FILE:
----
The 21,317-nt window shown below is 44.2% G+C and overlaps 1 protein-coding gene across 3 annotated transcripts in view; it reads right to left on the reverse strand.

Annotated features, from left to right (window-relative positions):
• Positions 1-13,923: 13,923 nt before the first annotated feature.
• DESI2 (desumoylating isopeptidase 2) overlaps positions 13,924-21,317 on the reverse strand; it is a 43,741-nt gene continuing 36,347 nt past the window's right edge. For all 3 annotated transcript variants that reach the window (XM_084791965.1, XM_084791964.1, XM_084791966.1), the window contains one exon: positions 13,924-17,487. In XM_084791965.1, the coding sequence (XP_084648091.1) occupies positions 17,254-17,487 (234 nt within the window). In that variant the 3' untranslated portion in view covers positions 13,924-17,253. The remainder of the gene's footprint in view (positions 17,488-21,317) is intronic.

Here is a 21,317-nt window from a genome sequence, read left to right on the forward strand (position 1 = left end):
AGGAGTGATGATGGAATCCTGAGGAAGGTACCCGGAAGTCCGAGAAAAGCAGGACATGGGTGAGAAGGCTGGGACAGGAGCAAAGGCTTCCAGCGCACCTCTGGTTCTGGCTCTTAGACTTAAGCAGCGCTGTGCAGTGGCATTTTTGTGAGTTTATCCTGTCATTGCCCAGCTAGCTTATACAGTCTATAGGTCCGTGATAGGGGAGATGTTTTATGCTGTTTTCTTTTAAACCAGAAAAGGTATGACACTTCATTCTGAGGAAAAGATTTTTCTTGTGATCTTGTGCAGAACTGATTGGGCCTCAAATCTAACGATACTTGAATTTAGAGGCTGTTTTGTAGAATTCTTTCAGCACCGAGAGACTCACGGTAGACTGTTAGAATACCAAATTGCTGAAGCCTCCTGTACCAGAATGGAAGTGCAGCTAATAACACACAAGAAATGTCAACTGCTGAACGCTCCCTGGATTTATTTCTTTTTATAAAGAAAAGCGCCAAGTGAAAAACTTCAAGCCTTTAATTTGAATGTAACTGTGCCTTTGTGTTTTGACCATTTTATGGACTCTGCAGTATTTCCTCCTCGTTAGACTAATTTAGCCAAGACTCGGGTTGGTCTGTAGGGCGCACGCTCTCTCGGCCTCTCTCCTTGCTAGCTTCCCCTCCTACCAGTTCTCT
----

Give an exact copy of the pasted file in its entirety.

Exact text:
The 21,317-nt window shown below is 44.2% G+C and overlaps 1 protein-coding gene across 3 annotated transcripts in view; it reads right to left on the reverse strand.

Annotated features, from left to right (window-relative positions):
• Positions 1-13,923: 13,923 nt before the first annotated feature.
• DESI2 (desumoylating isopeptidase 2) overlaps positions 13,924-21,317 on the reverse strand; it is a 43,741-nt gene continuing 36,347 nt past the window's right edge. For all 3 annotated transcript variants that reach the window (XM_084791965.1, XM_084791964.1, XM_084791966.1), the window contains one exon: positions 13,924-17,487. In XM_084791965.1, the coding sequence (XP_084648091.1) occupies positions 17,254-17,487 (234 nt within the window). In that variant the 3' untranslated portion in view covers positions 13,924-17,253. The remainder of the gene's footprint in view (positions 17,488-21,317) is intronic.

Here is a 21,317-nt window from a genome sequence, read left to right on the forward strand (position 1 = left end):
AGGAGTGATGATGGAATCCTGAGGAAGGTACCCGGAAGTCCGAGAAAAGCAGGACATGGGTGAGAAGGCTGGGACAGGAGCAAAGGCTTCCAGCGCACCTCTGGTTCTGGCTCTTAGACTTAAGCAGCGCTGTGCAGTGGCATTTTTGTGAGTTTATCCTGTCATTGCCCAGCTAGCTTATACAGTCTATAGGTCCGTGATAGGGGAGATGTTTTATGCTGTTTTCTTTTAAACCAGAAAAGGTATGACACTTCATTCTGAGGAAAAGATTTTTCTTGTGATCTTGTGCAGAACTGATTGGGCCTCAAATCTAACGATACTTGAATTTAGAGGCTGTTTTGTAGAATTCTTTCAGCACCGAGAGACTCACGGTAGACTGTTAGAATACCAAATTGCTGAAGCCTCCTGTACCAGAATGGAAGTGCAGCTAATAACACACAAGAAATGTCAACTGCTGAACGCTCCCTGGATTTATTTCTTTTTATAAAGAAAAGCGCCAAGTGAAAAACTTCAAGCCTTTAATTTGAATGTAACTGTGCCTTTGTGTTTTGACCATTTTATGGACTCTGCAGTATTTCCTCCTCGTTAGACTAATTTAGCCAAGACTCGGGTTGGTCTGTAGGGCGCACGCTCTCTCGGCCTCTCTCCTTGCTAGCTTCCCCTCCTACCAGTTCTCT